How to Respond When Worship Materials are Implicated in Abuse

Developing a new hymnal is a huge undertaking, and it’s been my privilege to have a very small part in the new Mennonite hymnal that’s launching this fall. Mine was a very limited role: serving as one of the writers for the funeral resources, reviewing some of the worship resources written by others, and contributing a prayer about mental health. But being involved in even a small way has meant that I’ve followed the development of Voices Together with interest.

So when I heard of the recent accusations of sexual misconduct against hymn writer and composer David Haas, I wondered how the Mennonite Worship and Song Committee might respond. As their press release makes clear, they take the recent accusations seriously and are taking these actions:

1)  Removing all songs by David Haas from the forthcoming Voices Together worship and song collection. Though prior planning identified seven Haas songs to be in Voices Together, the editorial team, backed by full committee consensus, reversed this decision in order not to amplify his voice and increase the possibility of ongoing harm.

2)  Urging pastors, worship leaders, and song leaders, if choosing to use Haas’s songs in worship, to center the goals of harm reduction and ongoing pastoral care in ways that care for the needs and voices of survivors of trauma.

3)  Developing a resource to support individuals and communities as they navigate these questions.

Since this announcement, the committee has released a list of alternative songs and their resource for individuals and communities listed below.  I’ve also included their initial press release and another article from a congregational perspective. In each case, I’ve included just a brief excerpt and the link for the rest of the article.

Haas Songs Removed from Voices Together Hymnal
Press release from the Mennonite Worship and Song Committee

The Mennonite Worship and Song Committee takes seriously the recent multiple accusations of serial sexual misconduct and spiritual manipulation by composer David Haas. Recently, Into Account and SNAP, two nonprofit organizations that specialize in advocating for survivors of abuse in church contexts, have been processing numerous statements about Haas using his authority and influence over decades to perpetuate abuse.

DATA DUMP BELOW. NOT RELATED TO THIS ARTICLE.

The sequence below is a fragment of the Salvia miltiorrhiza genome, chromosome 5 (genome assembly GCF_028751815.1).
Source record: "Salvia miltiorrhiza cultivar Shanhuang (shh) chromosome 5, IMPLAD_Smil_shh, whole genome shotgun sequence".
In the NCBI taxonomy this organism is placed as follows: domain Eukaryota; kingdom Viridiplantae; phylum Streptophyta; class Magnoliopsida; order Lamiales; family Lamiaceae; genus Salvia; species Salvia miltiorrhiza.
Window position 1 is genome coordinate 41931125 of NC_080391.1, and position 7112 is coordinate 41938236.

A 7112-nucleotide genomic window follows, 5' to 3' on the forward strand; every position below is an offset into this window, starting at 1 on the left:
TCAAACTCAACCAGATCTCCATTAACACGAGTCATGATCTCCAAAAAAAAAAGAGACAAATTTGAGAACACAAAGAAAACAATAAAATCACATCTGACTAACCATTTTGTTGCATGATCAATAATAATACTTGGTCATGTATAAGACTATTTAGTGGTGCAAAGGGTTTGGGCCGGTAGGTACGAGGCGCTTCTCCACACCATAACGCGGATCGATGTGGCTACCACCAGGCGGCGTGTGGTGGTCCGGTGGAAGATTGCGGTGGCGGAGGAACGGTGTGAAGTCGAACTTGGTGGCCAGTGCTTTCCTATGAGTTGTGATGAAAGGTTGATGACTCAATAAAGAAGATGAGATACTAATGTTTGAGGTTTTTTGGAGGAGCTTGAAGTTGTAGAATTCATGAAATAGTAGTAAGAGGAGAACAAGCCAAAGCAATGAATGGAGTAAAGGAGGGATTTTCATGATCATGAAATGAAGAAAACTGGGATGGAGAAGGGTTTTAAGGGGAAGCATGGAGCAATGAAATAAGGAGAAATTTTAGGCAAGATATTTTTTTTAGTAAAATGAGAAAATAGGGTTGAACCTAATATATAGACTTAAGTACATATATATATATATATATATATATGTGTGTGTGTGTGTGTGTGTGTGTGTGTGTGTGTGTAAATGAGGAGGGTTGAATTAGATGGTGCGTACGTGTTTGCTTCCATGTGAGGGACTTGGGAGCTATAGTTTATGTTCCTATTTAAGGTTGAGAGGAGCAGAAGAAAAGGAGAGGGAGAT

Replacing the Songs of David Haas
with recommended alternatives by Katie Graber, Sarah Kathleen Johnson, Anneli Loepp Thiessen

Many communities are choosing not to sing these songs to prevent possible harm and to act in solidarity with survivors of abuse who are likely in their midst. Determining whether or how to continue singing these songs requires difficult community conversations with substantial leadership from survivors of abuse. Many communities will be best served by choosing not to sing these songs at this time.

We grieve the loss of these beloved songs, and at the same time we recognize that other songs occupy similar musical, affective, and theological territory. We know there are intangible aspects that cannot truly be replaced, but we offer the following lists to recommend alternatives that cover comparable theological themes in related musical styles.

Show Strength: How to Respond When Worship Materials are Implicated in Abuse
by Hilary Jerome Scarsella, Carolyn Heggen, Katie Graber, Anneli Loepp Thiessen, Sarah Kathleen Johnson, Bradley Kauffman

This resource offers a survivor-centered perspective on how individuals and communities of faith can respond when it is discovered that beloved songs and prayers were written by a person who has perpetrated sexual violence.

Why My Church is Done Singing David Haas’s Songs
Melissa Florer-Bixler

My congregation will not sing the songs of David Haas again. This isn’t because we are vindictive or because we lack grace. Thankfully for me, we don’t expect perfection in our leaders. We have no qualms about the difficult and complicated act of living.

But we do want to assure all those who would follow in the steps of David Haas, Bill Hybels, or John Howard Yoder, those who use their position of authority to take advantage of others, that they are not indispensable. We will mourn their loss for a time, but there are other songs to sing.

I’m sharing this article with those in my congregation responsible for our worship liturgy and music. How do you respond when worship materials are implicated in abuse?

For more encouragement and resources on doing ministry better:

Author: April Yamasaki

I currently serve as resident author with a liturgical worship community, write online and in print publications, and often speak in churches and other settings. Publications include On the Way with Jesus, Four Gifts, Sacred Pauses, and other books on Christian living. Websites: and

3 thoughts

  1. This is a difficult topic, to be sure. Somewhere along the way, I became acquainted with the idea that a creative work, whether a hymn, a book or a play, not only *can* be separated from its creator, but that separation is unavoidable and inevitable. The work takes on a life of its own, engendering a response that may have little to do with authorial intent. Maybe that’s a theory that simply no longer applies in real life, if it ever did, but it is something I wrestle with. Thanks for bringing this issue to our attention.

    1. Thanks for your comment, Russell. One person commented on Facebook, “if this kind of reverse editing keeps happening, there will be no songs fit to sing,” including the psalms of David in the Bible. Another in real life said to me, “The passing of time might make a difference, like with the psalms of David.” So yes, it’s a difficult issue with much to consider. “Show Strength” which is listed above is a helpful resource for individuals and congregations wrestling with this.

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